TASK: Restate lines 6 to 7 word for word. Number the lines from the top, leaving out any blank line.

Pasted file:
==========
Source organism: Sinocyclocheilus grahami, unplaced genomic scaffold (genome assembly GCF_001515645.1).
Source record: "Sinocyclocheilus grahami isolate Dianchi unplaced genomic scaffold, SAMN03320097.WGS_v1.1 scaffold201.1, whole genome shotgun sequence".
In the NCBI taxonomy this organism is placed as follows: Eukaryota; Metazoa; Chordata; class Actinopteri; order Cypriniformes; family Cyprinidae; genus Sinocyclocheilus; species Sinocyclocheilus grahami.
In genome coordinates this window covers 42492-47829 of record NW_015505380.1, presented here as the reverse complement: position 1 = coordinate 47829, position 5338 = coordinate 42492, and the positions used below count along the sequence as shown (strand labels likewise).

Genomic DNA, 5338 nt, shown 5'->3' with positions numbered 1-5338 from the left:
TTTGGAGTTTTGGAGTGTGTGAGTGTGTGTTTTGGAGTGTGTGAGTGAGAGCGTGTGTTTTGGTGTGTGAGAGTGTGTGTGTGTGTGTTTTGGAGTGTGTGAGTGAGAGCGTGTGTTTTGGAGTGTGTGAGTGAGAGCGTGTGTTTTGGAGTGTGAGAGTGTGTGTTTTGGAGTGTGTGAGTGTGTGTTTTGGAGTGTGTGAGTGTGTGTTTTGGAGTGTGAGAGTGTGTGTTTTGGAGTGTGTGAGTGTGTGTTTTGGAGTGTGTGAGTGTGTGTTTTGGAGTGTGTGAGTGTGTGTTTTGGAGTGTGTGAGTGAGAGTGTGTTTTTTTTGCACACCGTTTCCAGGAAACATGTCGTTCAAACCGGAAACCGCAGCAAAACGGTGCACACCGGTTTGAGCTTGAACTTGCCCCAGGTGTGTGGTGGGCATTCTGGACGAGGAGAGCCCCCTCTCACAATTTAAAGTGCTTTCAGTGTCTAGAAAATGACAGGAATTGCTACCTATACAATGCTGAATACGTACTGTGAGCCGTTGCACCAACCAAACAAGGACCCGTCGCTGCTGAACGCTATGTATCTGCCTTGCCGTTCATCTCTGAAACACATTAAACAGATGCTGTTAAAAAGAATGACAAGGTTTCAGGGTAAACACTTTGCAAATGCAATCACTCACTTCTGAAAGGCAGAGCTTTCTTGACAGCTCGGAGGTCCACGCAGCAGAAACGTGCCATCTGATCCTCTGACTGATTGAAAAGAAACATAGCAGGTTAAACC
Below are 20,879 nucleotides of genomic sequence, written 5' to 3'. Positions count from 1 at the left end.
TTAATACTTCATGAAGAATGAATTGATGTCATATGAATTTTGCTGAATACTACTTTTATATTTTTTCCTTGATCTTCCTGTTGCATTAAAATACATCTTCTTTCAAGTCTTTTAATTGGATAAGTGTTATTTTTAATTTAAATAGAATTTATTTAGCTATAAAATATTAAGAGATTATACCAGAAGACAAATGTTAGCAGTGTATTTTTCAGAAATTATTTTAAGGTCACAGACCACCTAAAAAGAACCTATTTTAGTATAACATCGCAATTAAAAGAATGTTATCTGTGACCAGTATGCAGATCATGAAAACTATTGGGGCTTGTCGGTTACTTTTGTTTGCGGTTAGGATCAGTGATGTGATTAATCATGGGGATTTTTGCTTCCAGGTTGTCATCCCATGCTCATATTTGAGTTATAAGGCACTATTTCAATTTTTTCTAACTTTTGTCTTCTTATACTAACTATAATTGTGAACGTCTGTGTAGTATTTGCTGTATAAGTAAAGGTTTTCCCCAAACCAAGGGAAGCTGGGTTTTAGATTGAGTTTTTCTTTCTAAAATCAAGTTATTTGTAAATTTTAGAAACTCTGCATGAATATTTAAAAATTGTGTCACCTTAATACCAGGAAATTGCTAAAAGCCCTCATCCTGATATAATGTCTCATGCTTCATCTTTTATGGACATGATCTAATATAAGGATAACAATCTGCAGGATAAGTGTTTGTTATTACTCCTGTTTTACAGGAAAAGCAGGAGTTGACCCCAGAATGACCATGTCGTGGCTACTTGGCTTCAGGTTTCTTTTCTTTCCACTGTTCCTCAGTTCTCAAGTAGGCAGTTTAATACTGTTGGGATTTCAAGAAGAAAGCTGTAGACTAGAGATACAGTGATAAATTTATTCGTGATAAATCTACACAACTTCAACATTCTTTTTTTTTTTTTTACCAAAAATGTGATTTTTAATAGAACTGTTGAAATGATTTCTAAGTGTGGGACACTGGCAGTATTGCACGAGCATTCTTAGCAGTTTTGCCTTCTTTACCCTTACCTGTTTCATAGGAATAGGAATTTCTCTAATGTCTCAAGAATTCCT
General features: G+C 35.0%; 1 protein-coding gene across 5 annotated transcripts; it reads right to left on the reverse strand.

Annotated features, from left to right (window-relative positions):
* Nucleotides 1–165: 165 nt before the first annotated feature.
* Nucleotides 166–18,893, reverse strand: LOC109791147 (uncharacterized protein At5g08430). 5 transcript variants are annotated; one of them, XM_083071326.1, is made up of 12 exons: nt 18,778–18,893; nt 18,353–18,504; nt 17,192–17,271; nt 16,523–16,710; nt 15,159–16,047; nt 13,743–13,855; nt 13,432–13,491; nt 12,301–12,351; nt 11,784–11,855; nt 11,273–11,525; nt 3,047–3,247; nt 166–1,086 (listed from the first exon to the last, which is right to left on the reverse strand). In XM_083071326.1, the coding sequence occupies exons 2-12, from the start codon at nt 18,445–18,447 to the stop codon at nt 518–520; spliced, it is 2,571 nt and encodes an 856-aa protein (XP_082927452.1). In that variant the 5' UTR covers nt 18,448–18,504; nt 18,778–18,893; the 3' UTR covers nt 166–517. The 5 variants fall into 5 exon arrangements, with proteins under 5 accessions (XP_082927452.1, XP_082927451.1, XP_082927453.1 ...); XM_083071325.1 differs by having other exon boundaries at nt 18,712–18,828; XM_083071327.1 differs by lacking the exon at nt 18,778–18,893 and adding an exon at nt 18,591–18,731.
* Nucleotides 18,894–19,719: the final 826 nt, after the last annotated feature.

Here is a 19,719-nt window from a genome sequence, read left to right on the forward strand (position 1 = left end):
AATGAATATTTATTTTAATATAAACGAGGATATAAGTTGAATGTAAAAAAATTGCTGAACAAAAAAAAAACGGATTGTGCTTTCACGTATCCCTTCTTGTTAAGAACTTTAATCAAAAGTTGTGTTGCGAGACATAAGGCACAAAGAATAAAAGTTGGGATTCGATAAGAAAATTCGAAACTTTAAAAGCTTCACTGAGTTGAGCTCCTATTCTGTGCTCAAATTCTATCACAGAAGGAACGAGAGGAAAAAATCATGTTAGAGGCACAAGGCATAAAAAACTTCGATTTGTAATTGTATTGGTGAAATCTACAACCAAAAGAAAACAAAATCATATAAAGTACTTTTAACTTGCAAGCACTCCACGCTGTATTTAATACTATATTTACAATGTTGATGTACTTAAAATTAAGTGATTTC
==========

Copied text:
TTTGGAGTTTTGGAGTGTGTGAGTGTGTGTTTTGGAGTGTGTGAGTGAGAGCGTGTGTTTTGGTGTGTGAGAGTGTGTGTGTGTGTGTTTTGGAGTGTGTGAGTGAGAGCGTGTGTTTTGGAGTGTGTGAGTGAGAGCGTGTGTTTTGGAGTGTGAGAGTGTGTGTTTTGGAGTGTGTGAGTGTGTGTTTTGGAGTGTGTGAGTGTGTGTTTTGGAGTGTGAGAGTGTGTGTTTTGGAGTGTGTGAGTGTGTGTTTTGGAGTGTGTGAGTGTGTGTTTTGGAGTGTGTGAGTGTGTGTTTTGGAGTGTGTGAGTGAGAGTGTGTTTTTTTTGCACACCGTTTCCAGGAAACATGTCGTTCAAACCGGAAACCGCAGCAAAACGGTGCACACCGGTTTGAGCTTGAACTTGCCCCAGGTGTGTGGTGGGCATTCTGGACGAGGAGAGCCCCCTCTCACAATTTAAAGTGCTTTCAGTGTCTAGAAAATGACAGGAATTGCTACCTATACAATGCTGAATACGTACTGTGAGCCGTTGCACCAACCAAACAAGGACCCGTCGCTGCTGAACGCTATGTATCTGCCTTGCCGTTCATCTCTGAAACACATTAAACAGATGCTGTTAAAAAGAATGACAAGGTTTCAGGGTAAACACTTTGCAAATGCAATCACTCACTTCTGAAAGGCAGAGCTTTCTTGACAGCTCGGAGGTCCACGCAGCAGAAACGTGCCATCTGATCCTCTGACTGATTGAAAAGAAACATAGCAGGTTAAACC
Below are 20,879 nucleotides of genomic sequence, written 5' to 3'. Positions count from 1 at the left end.